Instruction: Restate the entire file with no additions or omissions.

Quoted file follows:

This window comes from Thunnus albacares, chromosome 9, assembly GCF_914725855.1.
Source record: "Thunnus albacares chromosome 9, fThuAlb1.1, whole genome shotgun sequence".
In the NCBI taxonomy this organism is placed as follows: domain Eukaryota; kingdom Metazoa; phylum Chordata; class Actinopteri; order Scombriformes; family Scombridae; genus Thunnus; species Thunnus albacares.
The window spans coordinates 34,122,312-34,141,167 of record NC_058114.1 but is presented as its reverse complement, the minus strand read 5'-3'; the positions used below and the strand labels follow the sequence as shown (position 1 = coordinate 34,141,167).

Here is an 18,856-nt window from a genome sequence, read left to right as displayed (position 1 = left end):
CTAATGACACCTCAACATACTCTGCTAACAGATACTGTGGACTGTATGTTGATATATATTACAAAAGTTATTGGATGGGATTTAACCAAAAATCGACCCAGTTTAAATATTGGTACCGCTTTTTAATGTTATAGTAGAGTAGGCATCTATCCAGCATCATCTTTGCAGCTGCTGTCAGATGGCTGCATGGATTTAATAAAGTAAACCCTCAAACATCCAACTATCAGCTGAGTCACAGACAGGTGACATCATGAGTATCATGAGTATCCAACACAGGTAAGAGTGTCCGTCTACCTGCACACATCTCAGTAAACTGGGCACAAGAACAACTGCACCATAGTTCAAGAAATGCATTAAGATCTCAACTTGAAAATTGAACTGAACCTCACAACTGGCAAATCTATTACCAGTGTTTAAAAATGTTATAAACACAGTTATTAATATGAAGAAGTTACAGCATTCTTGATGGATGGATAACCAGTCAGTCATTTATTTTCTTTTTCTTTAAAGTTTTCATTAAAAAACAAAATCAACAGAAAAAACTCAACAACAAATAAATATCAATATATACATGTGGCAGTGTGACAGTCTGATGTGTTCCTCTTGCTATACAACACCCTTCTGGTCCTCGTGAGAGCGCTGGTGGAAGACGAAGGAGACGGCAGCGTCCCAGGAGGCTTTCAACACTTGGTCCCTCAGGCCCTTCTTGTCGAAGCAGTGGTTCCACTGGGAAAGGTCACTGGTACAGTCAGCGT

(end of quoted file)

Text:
This window comes from Thunnus albacares, chromosome 9, assembly GCF_914725855.1.
Source record: "Thunnus albacares chromosome 9, fThuAlb1.1, whole genome shotgun sequence".
In the NCBI taxonomy this organism is placed as follows: domain Eukaryota; kingdom Metazoa; phylum Chordata; class Actinopteri; order Scombriformes; family Scombridae; genus Thunnus; species Thunnus albacares.
The window spans coordinates 34,122,312-34,141,167 of record NC_058114.1 but is presented as its reverse complement, the minus strand read 5'-3'; the positions used below and the strand labels follow the sequence as shown (position 1 = coordinate 34,141,167).

Here is an 18,856-nt window from a genome sequence, read left to right as displayed (position 1 = left end):
CTAATGACACCTCAACATACTCTGCTAACAGATACTGTGGACTGTATGTTGATATATATTACAAAAGTTATTGGATGGGATTTAACCAAAAATCGACCCAGTTTAAATATTGGTACCGCTTTTTAATGTTATAGTAGAGTAGGCATCTATCCAGCATCATCTTTGCAGCTGCTGTCAGATGGCTGCATGGATTTAATAAAGTAAACCCTCAAACATCCAACTATCAGCTGAGTCACAGACAGGTGACATCATGAGTATCATGAGTATCCAACACAGGTAAGAGTGTCCGTCTACCTGCACACATCTCAGTAAACTGGGCACAAGAACAACTGCACCATAGTTCAAGAAATGCATTAAGATCTCAACTTGAAAATTGAACTGAACCTCACAACTGGCAAATCTATTACCAGTGTTTAAAAATGTTATAAACACAGTTATTAATATGAAGAAGTTACAGCATTCTTGATGGATGGATAACCAGTCAGTCATTTATTTTCTTTTTCTTTAAAGTTTTCATTAAAAAACAAAATCAACAGAAAAAACTCAACAACAAATAAATATCAATATATACATGTGGCAGTGTGACAGTCTGATGTGTTCCTCTTGCTATACAACACCCTTCTGGTCCTCGTGAGAGCGCTGGTGGAAGACGAAGGAGACGGCAGCGTCCCAGGAGGCTTTCAACACTTGGTCCCTCAGGCCCTTCTTGTCGAAGCAGTGGTTCCACTGGGAAAGGTCACTGGTACAGTCAGCGT